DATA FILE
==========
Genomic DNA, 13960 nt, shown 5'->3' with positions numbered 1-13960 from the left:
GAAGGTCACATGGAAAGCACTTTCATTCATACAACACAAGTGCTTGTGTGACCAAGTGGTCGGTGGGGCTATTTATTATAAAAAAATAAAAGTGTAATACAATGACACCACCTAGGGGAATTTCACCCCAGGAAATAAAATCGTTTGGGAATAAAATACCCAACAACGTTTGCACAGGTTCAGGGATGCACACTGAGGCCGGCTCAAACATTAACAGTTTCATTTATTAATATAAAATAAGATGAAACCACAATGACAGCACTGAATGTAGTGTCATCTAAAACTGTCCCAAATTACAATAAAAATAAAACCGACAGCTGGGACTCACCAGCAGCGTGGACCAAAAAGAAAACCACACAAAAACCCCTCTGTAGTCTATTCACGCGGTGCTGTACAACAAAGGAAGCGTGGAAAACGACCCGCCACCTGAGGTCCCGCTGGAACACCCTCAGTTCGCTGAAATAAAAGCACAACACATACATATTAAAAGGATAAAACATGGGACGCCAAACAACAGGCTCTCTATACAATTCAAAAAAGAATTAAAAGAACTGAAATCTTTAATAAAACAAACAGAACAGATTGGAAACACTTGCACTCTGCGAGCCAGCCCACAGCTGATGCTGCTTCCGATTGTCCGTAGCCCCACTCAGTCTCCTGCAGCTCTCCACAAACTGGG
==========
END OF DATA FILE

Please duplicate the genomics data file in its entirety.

Genomic DNA, 13960 nt, shown 5'->3' with positions numbered 1-13960 from the left:
GAAGGTCACATGGAAAGCACTTTCATTCATACAACACAAGTGCTTGTGTGACCAAGTGGTCGGTGGGGCTATTTATTATAAAAAAATAAAAGTGTAATACAATGACACCACCTAGGGGAATTTCACCCCAGGAAATAAAATCGTTTGGGAATAAAATACCCAACAACGTTTGCACAGGTTCAGGGATGCACACTGAGGCCGGCTCAAACATTAACAGTTTCATTTATTAATATAAAATAAGATGAAACCACAATGACAGCACTGAATGTAGTGTCATCTAAAACTGTCCCAAATTACAATAAAAATAAAACCGACAGCTGGGACTCACCAGCAGCGTGGACCAAAAAGAAAACCACACAAAAACCCCTCTGTAGTCTATTCACGCGGTGCTGTACAACAAAGGAAGCGTGGAAAACGACCCGCCACCTGAGGTCCCGCTGGAACACCCTCAGTTCGCTGAAATAAAAGCACAACACATACATATTAAAAGGATAAAACATGGGACGCCAAACAACAGGCTCTCTATACAATTCAAAAAAGAATTAAAAGAACTGAAATCTTTAATAAAACAAACAGAACAGATTGGAAACACTTGCACTCTGCGAGCCAGCCCACAGCTGATGCTGCTTCCGATTGTCCGTAGCCCCACTCAGTCTCCTGCAGCTCTCCACAAACTGGG